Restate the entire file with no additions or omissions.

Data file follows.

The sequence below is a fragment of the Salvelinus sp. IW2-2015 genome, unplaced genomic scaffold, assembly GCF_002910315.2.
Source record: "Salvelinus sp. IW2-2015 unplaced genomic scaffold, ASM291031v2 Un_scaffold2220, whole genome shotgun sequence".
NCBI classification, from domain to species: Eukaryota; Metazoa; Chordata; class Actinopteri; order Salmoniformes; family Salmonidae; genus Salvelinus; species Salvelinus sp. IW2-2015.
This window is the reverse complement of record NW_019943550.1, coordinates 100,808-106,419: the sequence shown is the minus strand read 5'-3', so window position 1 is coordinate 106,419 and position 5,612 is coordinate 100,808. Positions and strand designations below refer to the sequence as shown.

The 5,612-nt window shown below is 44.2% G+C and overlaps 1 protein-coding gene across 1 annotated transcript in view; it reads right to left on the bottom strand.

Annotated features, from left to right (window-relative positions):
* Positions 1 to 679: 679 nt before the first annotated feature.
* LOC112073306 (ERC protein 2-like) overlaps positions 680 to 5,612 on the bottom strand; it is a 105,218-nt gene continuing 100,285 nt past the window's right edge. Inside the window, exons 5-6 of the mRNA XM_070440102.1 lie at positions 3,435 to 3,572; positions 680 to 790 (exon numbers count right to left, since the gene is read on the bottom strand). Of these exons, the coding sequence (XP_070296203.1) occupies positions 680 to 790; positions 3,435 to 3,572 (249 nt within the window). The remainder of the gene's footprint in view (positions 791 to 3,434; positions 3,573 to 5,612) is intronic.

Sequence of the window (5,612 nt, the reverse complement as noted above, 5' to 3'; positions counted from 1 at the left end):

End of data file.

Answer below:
The sequence below is a fragment of the Salvelinus sp. IW2-2015 genome, unplaced genomic scaffold, assembly GCF_002910315.2.
Source record: "Salvelinus sp. IW2-2015 unplaced genomic scaffold, ASM291031v2 Un_scaffold2220, whole genome shotgun sequence".
NCBI classification, from domain to species: Eukaryota; Metazoa; Chordata; class Actinopteri; order Salmoniformes; family Salmonidae; genus Salvelinus; species Salvelinus sp. IW2-2015.
This window is the reverse complement of record NW_019943550.1, coordinates 100,808-106,419: the sequence shown is the minus strand read 5'-3', so window position 1 is coordinate 106,419 and position 5,612 is coordinate 100,808. Positions and strand designations below refer to the sequence as shown.

The 5,612-nt window shown below is 44.2% G+C and overlaps 1 protein-coding gene across 1 annotated transcript in view; it reads right to left on the bottom strand.

Annotated features, from left to right (window-relative positions):
* Positions 1 to 679: 679 nt before the first annotated feature.
* LOC112073306 (ERC protein 2-like) overlaps positions 680 to 5,612 on the bottom strand; it is a 105,218-nt gene continuing 100,285 nt past the window's right edge. Inside the window, exons 5-6 of the mRNA XM_070440102.1 lie at positions 3,435 to 3,572; positions 680 to 790 (exon numbers count right to left, since the gene is read on the bottom strand). Of these exons, the coding sequence (XP_070296203.1) occupies positions 680 to 790; positions 3,435 to 3,572 (249 nt within the window). The remainder of the gene's footprint in view (positions 791 to 3,434; positions 3,573 to 5,612) is intronic.

Sequence of the window (5,612 nt, the reverse complement as noted above, 5' to 3'; positions counted from 1 at the left end):